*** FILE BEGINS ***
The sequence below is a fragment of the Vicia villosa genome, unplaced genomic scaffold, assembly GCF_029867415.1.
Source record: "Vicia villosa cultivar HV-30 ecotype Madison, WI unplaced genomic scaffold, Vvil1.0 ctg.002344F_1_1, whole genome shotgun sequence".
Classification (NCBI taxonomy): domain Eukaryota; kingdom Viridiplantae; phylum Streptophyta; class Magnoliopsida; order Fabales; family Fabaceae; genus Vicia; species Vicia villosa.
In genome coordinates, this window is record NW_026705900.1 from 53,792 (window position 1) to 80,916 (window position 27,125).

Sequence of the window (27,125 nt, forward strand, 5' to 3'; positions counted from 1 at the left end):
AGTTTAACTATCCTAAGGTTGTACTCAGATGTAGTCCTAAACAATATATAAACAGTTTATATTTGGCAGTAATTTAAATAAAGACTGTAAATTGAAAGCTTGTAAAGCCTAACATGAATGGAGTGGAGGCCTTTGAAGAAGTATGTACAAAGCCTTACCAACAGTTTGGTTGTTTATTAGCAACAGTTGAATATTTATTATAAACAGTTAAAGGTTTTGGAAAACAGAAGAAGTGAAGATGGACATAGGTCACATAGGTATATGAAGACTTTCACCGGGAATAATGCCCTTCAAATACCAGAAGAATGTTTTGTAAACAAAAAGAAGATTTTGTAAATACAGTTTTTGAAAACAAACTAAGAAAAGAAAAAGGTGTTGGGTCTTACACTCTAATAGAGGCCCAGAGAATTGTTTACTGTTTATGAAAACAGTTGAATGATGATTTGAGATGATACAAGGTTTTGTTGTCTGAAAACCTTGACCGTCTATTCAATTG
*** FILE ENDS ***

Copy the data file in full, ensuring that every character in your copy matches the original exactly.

The sequence below is a fragment of the Vicia villosa genome, unplaced genomic scaffold, assembly GCF_029867415.1.
Source record: "Vicia villosa cultivar HV-30 ecotype Madison, WI unplaced genomic scaffold, Vvil1.0 ctg.002344F_1_1, whole genome shotgun sequence".
Classification (NCBI taxonomy): domain Eukaryota; kingdom Viridiplantae; phylum Streptophyta; class Magnoliopsida; order Fabales; family Fabaceae; genus Vicia; species Vicia villosa.
In genome coordinates, this window is record NW_026705900.1 from 53,792 (window position 1) to 80,916 (window position 27,125).

Sequence of the window (27,125 nt, forward strand, 5' to 3'; positions counted from 1 at the left end):
AGTTTAACTATCCTAAGGTTGTACTCAGATGTAGTCCTAAACAATATATAAACAGTTTATATTTGGCAGTAATTTAAATAAAGACTGTAAATTGAAAGCTTGTAAAGCCTAACATGAATGGAGTGGAGGCCTTTGAAGAAGTATGTACAAAGCCTTACCAACAGTTTGGTTGTTTATTAGCAACAGTTGAATATTTATTATAAACAGTTAAAGGTTTTGGAAAACAGAAGAAGTGAAGATGGACATAGGTCACATAGGTATATGAAGACTTTCACCGGGAATAATGCCCTTCAAATACCAGAAGAATGTTTTGTAAACAAAAAGAAGATTTTGTAAATACAGTTTTTGAAAACAAACTAAGAAAAGAAAAAGGTGTTGGGTCTTACACTCTAATAGAGGCCCAGAGAATTGTTTACTGTTTATGAAAACAGTTGAATGATGATTTGAGATGATACAAGGTTTTGTTGTCTGAAAACCTTGACCGTCTATTCAATTG